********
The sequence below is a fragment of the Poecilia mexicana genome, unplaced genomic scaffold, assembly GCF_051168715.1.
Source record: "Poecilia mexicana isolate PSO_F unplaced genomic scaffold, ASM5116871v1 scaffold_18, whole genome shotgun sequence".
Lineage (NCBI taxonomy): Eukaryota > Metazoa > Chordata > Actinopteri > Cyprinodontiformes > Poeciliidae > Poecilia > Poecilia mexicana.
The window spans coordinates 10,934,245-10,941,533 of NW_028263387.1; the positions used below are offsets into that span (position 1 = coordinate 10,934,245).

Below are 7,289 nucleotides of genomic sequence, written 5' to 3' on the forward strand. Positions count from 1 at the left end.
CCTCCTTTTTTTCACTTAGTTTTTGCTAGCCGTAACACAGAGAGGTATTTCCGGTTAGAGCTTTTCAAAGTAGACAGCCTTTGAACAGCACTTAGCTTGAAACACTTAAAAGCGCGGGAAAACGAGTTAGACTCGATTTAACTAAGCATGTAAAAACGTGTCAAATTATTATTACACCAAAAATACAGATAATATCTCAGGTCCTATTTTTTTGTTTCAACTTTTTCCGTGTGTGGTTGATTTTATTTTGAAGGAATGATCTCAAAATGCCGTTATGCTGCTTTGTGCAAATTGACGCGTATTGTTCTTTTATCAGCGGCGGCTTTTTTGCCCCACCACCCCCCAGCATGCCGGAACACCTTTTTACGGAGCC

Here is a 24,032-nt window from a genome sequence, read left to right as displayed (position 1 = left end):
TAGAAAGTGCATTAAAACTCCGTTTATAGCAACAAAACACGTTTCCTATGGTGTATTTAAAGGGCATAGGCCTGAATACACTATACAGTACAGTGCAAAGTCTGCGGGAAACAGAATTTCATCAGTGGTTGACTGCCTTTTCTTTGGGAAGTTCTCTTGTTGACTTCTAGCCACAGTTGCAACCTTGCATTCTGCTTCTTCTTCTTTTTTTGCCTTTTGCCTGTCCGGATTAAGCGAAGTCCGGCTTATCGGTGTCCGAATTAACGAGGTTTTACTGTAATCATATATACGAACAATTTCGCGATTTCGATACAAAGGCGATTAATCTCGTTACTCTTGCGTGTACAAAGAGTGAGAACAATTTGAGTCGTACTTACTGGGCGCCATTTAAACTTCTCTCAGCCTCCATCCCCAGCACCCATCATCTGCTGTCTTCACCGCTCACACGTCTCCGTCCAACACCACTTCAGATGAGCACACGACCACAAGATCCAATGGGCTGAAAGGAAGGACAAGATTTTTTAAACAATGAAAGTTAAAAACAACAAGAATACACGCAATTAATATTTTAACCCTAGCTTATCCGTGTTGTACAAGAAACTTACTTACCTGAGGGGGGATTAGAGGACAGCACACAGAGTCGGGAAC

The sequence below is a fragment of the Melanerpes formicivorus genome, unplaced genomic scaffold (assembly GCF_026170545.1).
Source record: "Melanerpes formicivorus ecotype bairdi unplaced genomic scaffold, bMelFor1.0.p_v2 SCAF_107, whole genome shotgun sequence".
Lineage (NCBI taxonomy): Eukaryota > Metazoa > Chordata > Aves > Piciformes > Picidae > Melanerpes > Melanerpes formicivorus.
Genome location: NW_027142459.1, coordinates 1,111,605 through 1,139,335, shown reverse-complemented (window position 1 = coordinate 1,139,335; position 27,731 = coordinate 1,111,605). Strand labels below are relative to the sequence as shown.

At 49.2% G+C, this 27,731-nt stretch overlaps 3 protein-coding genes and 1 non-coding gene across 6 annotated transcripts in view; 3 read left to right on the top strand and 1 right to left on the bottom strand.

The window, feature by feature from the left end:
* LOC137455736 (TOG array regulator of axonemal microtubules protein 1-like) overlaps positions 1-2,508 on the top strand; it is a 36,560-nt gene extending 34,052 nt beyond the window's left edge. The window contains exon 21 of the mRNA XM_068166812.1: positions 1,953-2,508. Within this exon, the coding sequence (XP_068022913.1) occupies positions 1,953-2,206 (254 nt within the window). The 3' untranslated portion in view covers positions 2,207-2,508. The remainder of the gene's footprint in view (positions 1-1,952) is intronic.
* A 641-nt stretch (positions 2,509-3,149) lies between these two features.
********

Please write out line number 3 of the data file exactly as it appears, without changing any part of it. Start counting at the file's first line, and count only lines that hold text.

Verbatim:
Lineage (NCBI taxonomy): Eukaryota > Metazoa > Chordata > Actinopteri > Cyprinodontiformes > Poeciliidae > Poecilia > Poecilia mexicana.